if you’re old enough to remember a time before the Internet, cast your
ears back to this sound: Pshhhkkkkkkrrrrkakingkakingkaking tshchchchchchch
That’s right. That’s the irritating – and maybe for some nostalgic –
ring of an old-fashioned modem connecting your computer to the Internet
(with phonetics borrowed from The Atlantic).
Now, imagine yourself back in the era when that sound was a novelty,
particularly in the quiet halls of an English or history department, where
the loudest ambient noise up to that point may have been the quiet swish
of pages turning. Or perhaps a pencil scraping lightly at their margins. If
you were that reader, hearing that “ding” for the first time, you might have
looked up from your book and wondered what exactly was going on.
You might have heard the birth of a new discipline called the digital
For most digital humanities scholars, even that time-frame of the mid-1990s is a bit late. They date the field’s origins to well before modems and the Internet, although at first it didn’t really have a name until it was called humanities computing and later, digital humanities. Ray Siemens, a 20-year veteran, remembers taking un- dergraduate courses in the mid-1980s that mixed computing into subjects like English and history. He did graduate work in humanities computing at the University of Toronto with Ian Lancashire, one of the field’s pioneers. Dr. Lancashire has
worked in digital humanities since the late 1970s and he remembers
precursor conferences in the mid-’60s. By that marker, digital humanities
has been established for over four decades.
Today, the field is enjoying its moment of wider scholarly acceptance
and integration, as well as a potentially broader impact: as a discipline, it
models some of the scholarly attributes that are in demand today, including interdisciplinarity and collaboration. Further, Canada has emerged
as a leader in digital humanities, in part because of the forward-thinking
attitudes of the Social Sciences and Humanities Research Council. That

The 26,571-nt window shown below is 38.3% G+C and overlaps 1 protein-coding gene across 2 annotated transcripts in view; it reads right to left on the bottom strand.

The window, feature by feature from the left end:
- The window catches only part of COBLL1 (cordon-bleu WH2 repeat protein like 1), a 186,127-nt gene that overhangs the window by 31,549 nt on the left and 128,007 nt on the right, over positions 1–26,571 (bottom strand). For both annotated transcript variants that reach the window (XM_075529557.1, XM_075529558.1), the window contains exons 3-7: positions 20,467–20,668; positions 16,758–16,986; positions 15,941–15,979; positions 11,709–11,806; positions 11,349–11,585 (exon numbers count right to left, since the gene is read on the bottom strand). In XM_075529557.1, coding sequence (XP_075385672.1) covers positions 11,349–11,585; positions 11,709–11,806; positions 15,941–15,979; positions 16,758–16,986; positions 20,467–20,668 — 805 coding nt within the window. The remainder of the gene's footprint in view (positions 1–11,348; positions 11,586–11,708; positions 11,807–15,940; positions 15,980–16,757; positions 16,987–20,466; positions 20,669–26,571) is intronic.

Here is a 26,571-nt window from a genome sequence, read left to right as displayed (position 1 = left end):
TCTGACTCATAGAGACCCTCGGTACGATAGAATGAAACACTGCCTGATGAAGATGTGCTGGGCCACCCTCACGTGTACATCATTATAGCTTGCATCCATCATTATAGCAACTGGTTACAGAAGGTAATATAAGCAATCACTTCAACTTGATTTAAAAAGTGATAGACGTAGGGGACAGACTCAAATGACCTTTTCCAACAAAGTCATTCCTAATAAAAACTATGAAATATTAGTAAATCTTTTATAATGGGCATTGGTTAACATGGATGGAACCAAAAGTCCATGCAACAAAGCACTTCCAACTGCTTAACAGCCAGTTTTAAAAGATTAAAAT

fact makes this country’s scholars among the ones to watch.
One of the first questions that many people ask is: what is digital
humanities? Interdisciplinarity is the rock-solid basis of digital humanities, a field so wide that it encompasses history, English, geography, music
and other disciplines, as well as the tools of computer science.
Digital humanities scholars – known as DH scholars – seem to
want to open the tent as widely as possible. Digital humanities, says
Dr. Siemens, is “where humanities meets computing.” Dr. Siemens started
the field’s longstanding training facility, the Digital Humanities Summer
Institute, at the University of Victoria, where he now holds the Canada
Research Chair in Humanities Computing.
Sometimes it’s more accurate to describe digital humanities as “a critical approach” rather than a field of inquiry, says Michael Eberle-Sinatra,
French-language president of the Canadian Society for Digital Humanities and professor at Université de Montréal. Kevin Kee, holder of the
Canada Research Chair in Digital Humanities at Brock University, calls it
an “interdiscipline” where computing is used to express the humanities.
Other scholars point to the attribute that turns many DH contributors
into “makers” as well as scholars – their work includes creation and their
intellectual products endure past their own scholarly involvement.
It’s also a matter of self-definition: Ichiro Fujinaga’s projects in digitizing and analyzing musical scores at McGill University are similar to
those of his text-based DH colleagues, although he started collaborating
with digital humanities very recently. Nonetheless, music departments
have been integrating computer technology into composition since the
Perhaps a better strategy, then, is to define the field through its projects. Early examples include the Canadian Families Project, funded to
2001 with a mandate to allow historians access to the anonymous public
by putting five percent of the Canadian census of 1901 (roughly 265,000
people) into a searchable database. For historians and sociologists, to be
able to digitize large records and make them searchable accomplished
two things: it vastly sped up the process of analyzing data and seeing
patterns and it increased sample sizes, allowing wider segments of the
anonymous public to be studied.
A current and very different example is the Canadian Writing Research
Collaboratory (or CWRC, pronounced “quirk”), which hosts over a dozen
diverse projects in English literature and related fields. These include Editing Modernism in Canada, whose principal objective is to produce critically edited texts by modernist Canadian authors. Another, called the Cabaret Commons, builds an online research space where feminist and queer
artists and audiences can gather. Led by Susan Brown at the University of
Alberta and involving more than 100 scholars across several universities,
CWRC shows the scale possible in digital humanities. At the other end of
the scale, a single project such as the War of 1812 iPhone app created by
Dr. Kee’s students at Brock – a business-like class project aimed at tourists –
is also welcomed under the “big tent” of this discipline.